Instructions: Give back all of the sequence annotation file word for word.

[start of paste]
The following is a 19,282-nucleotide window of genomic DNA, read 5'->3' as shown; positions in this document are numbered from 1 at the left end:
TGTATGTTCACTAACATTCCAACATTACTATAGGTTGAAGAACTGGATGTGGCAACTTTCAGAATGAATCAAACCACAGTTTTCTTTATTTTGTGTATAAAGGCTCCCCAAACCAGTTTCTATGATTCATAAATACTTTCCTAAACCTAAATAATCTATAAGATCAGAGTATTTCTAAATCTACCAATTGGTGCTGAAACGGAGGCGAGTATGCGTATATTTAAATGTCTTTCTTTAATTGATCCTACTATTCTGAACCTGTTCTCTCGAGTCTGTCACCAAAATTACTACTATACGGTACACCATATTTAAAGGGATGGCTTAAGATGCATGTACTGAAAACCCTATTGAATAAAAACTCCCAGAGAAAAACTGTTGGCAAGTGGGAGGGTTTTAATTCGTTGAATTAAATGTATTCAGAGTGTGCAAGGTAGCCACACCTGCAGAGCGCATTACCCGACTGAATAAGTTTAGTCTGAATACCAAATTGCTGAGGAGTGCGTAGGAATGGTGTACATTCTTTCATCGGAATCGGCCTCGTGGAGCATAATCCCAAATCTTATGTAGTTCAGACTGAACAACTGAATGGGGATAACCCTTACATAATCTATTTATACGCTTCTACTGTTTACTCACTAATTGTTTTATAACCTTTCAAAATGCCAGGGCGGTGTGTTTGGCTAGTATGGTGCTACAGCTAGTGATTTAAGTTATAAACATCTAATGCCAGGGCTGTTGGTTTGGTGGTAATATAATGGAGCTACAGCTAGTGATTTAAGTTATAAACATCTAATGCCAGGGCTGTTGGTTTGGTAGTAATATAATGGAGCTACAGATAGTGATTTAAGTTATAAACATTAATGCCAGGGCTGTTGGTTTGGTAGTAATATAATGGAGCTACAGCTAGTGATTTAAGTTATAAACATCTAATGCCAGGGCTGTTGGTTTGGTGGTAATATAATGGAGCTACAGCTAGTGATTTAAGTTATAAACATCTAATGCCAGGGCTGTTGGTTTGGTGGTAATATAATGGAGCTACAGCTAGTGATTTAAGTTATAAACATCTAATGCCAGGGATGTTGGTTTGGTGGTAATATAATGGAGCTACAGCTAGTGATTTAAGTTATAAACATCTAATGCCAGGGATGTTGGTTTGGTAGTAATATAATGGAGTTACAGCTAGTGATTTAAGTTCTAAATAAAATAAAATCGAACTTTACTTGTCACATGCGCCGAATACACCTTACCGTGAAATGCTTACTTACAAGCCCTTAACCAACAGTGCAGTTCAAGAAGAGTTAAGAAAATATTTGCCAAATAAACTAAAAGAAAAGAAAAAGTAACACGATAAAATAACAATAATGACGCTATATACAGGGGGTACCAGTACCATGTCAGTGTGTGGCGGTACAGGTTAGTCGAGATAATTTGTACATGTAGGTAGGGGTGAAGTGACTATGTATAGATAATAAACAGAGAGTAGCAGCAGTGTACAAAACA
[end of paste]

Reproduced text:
The following is a 19,282-nucleotide window of genomic DNA, read 5'->3' as shown; positions in this document are numbered from 1 at the left end:
TGTATGTTCACTAACATTCCAACATTACTATAGGTTGAAGAACTGGATGTGGCAACTTTCAGAATGAATCAAACCACAGTTTTCTTTATTTTGTGTATAAAGGCTCCCCAAACCAGTTTCTATGATTCATAAATACTTTCCTAAACCTAAATAATCTATAAGATCAGAGTATTTCTAAATCTACCAATTGGTGCTGAAACGGAGGCGAGTATGCGTATATTTAAATGTCTTTCTTTAATTGATCCTACTATTCTGAACCTGTTCTCTCGAGTCTGTCACCAAAATTACTACTATACGGTACACCATATTTAAAGGGATGGCTTAAGATGCATGTACTGAAAACCCTATTGAATAAAAACTCCCAGAGAAAAACTGTTGGCAAGTGGGAGGGTTTTAATTCGTTGAATTAAATGTATTCAGAGTGTGCAAGGTAGCCACACCTGCAGAGCGCATTACCCGACTGAATAAGTTTAGTCTGAATACCAAATTGCTGAGGAGTGCGTAGGAATGGTGTACATTCTTTCATCGGAATCGGCCTCGTGGAGCATAATCCCAAATCTTATGTAGTTCAGACTGAACAACTGAATGGGGATAACCCTTACATAATCTATTTATACGCTTCTACTGTTTACTCACTAATTGTTTTATAACCTTTCAAAATGCCAGGGCGGTGTGTTTGGCTAGTATGGTGCTACAGCTAGTGATTTAAGTTATAAACATCTAATGCCAGGGCTGTTGGTTTGGTGGTAATATAATGGAGCTACAGCTAGTGATTTAAGTTATAAACATCTAATGCCAGGGCTGTTGGTTTGGTAGTAATATAATGGAGCTACAGATAGTGATTTAAGTTATAAACATTAATGCCAGGGCTGTTGGTTTGGTAGTAATATAATGGAGCTACAGCTAGTGATTTAAGTTATAAACATCTAATGCCAGGGCTGTTGGTTTGGTGGTAATATAATGGAGCTACAGCTAGTGATTTAAGTTATAAACATCTAATGCCAGGGCTGTTGGTTTGGTGGTAATATAATGGAGCTACAGCTAGTGATTTAAGTTATAAACATCTAATGCCAGGGATGTTGGTTTGGTGGTAATATAATGGAGCTACAGCTAGTGATTTAAGTTATAAACATCTAATGCCAGGGATGTTGGTTTGGTAGTAATATAATGGAGTTACAGCTAGTGATTTAAGTTCTAAATAAAATAAAATCGAACTTTACTTGTCACATGCGCCGAATACACCTTACCGTGAAATGCTTACTTACAAGCCCTTAACCAACAGTGCAGTTCAAGAAGAGTTAAGAAAATATTTGCCAAATAAACTAAAAGAAAAGAAAAAGTAACACGATAAAATAACAATAATGACGCTATATACAGGGGGTACCAGTACCATGTCAGTGTGTGGCGGTACAGGTTAGTCGAGATAATTTGTACATGTAGGTAGGGGTGAAGTGACTATGTATAGATAATAAACAGAGAGTAGCAGCAGTGTACAAAACA